'On the morning of our departure, a group of friends gathered for prayer and to wish us well. After taxiing to the east end of the dirt strip, I swung the plane around for take-off.' The very first MAF flight was underway!
MAF Pilot Betty Greene was a young woman of 25 when she took to the skies in February 1945.
'As I pushed the throttle forwards, dust whipped up in a cloud behind us,' she continued. 'I climbed westward and circled back over the group of friends who waved to us as I dipped the wing in salute.'
'It had been a year and three months since I opened the office,' Betty wrote in her book Flying High, a fascinating account of the early years of MAF and her own adventures as its very first pilot – not to mention the first ever female mission pilot. 'What a thrill to actually be doing the work for which we had hoped, prayed and planned all those months.'
MAF's first ever flight
The excitement of the flight in the 'beautiful red 1933 four-seater Waco Cabin Biplane with a 220 horsepower Continental engine' was tangible. It had been purchased only weeks before departure from the small city of La Habra in Orange County, California on 23 February 1945, bound for Mexico.
The plane was to be used initially to help SIL/Wycliffe missionaries, who converged on 'Jungle Camp' for training, before spreading out across Asia, Africa and Latin American to translate the Bible into scores of indigenous languages. But it was only the first of many aircraft and pilots deployed across the world in the service of the Gospel in the years to come.
As the Waco Biplane wound its way in stages over Phoenix, Marfa, Brownsville, Tampico and Vera Cruz to Mexico City, Betty said, 'We exclaimed "Ohs" and "Ahs" over the beauty of the shimmering Gulf Coast, the luxuriant green growth below and the towering Sierra Madre Oriental mountains to the west.'
A steep learning curb
The initial flight took more than three days as Betty proceeded cautiously, grounding the plane at one point to investigate a concern with the engine. These early flights were a steep learning curve for the young pilot – building on her experience as a WASP (Women Airforce Service Pilots) towing aerial targets for artillery practice and participating in early stratospheric flight testing that led to the development of technology for high altitude flying.
One lesson she learned early on was the need for wide safety margins when flying over mountainous areas. Betty 'encountered an unusually severe downdraft' crossing mountains near Arriaga on that first ferry flight.
'A glance at the rate of climb indicator told me that we were descending at about 2,000 feet per minute,' wrote Betty, 'although I was in level flight and had level throttle. Fortunately I had several thousand feet to spare and was glad of it.' Disaster was avoided and valuable knowledge gained.
On another occasion, Betty wrote, 'I flew a family from Jungle Camp to Tuxtla. As I sped down the strip I noted the plane hesitated to take off. We had poor lift and the tail wheel hit the rise at the end of the strip. That experience taught me what a difference high temperatures and high humidity can make for flying. After that I tried to get out of marginal strips in the cool of the day when the lift was good. '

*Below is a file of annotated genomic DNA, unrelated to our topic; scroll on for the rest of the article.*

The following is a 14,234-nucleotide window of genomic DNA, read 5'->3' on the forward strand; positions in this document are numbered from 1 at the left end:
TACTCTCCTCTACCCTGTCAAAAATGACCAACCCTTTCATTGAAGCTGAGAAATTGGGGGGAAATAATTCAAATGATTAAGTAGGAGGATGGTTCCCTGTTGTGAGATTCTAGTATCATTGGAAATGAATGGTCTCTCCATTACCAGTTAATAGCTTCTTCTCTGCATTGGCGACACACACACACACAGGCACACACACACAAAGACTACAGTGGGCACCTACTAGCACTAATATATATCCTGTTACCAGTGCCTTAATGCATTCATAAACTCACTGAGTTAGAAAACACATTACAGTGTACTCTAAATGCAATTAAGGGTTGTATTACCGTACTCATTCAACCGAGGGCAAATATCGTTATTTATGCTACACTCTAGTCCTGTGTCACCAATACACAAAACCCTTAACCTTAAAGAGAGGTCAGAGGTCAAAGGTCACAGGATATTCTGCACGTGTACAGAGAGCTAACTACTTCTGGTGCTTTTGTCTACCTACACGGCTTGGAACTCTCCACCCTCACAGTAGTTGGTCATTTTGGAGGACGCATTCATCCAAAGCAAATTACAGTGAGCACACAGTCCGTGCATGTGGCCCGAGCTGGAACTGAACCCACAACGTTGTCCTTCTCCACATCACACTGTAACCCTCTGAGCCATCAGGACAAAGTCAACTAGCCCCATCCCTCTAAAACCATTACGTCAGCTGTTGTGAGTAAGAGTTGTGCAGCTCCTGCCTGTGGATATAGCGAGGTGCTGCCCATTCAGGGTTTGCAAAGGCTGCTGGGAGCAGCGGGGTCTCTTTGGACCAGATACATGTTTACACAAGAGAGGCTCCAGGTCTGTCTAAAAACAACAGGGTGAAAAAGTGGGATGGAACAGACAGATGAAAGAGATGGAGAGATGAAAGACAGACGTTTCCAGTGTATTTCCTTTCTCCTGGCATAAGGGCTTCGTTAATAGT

An understanding of the challenges involved in flying in tropical climates and over remote and difficult terrain had to be learned on the job by Betty and the other early pioneers. This was later passed on to generations of MAF bush pilots through excellent training.
A series of firsts
In her career, Betty made over 4,640 flights as she ferried aircraft and delivered missionaries, dignitaries and cargo to inaccessible corners of the country. She also carried out many life-saving medical flights for patients who would have died without them.
Betty went on to serve in 12 countries including Peru, Nigeria, Sudan and Papua (Indonesia) and touched down in some 20 more, before returning to serve MAF from its US base in 1962. Her impact as a woman and a pilot was clear. 'I was frequently the first woman pilot to fly in an area,' she explained.
'It was said that I was the first to fly across the Peruvian Andes into the jungles of the upper reaches of the Amazon River. In Sudan, it took an act of parliament for me to fly there. In Papua, no woman had piloted a plane into the so-recently opened interior. Amelia Earhart had only touched down on the coast of Papua New Guinea on her round-the-world flight in 1937.'
'These experiences were thrilling,' Betty once remarked humbly, 'but in all honestly I did not have any ambition to achieve 'firsts' in flying. My mind was set on doing productive work and any achievements in flying came about incidentally as I carried out my assignments.'
Passion and faith
Described as a woman with 'poise, refinement, alert mind and ability to articulate', what impressed people most was Betty's strong faith, professionalism and passion for flying. Her resilience and grace when, time and time again, she faced resistance for being a woman pilot in what was seen as a man's world, were remarkable.
Betty was decades ahead of her time and God's chosen instrument to fulfil an important strategic role in MAF's early development. As one commentator wrote concerning her lasting impact, 'Through her writing, dreaming and service she offered new ideas and principles in the area of aviation to enable missionaries to do their work in remote areas.'
Today, 70 years on from MAF's maiden flight, MAF operates 132 aircraft in over 25 countries and is seeking a new generation of female pilots to follow in Betty's footsteps.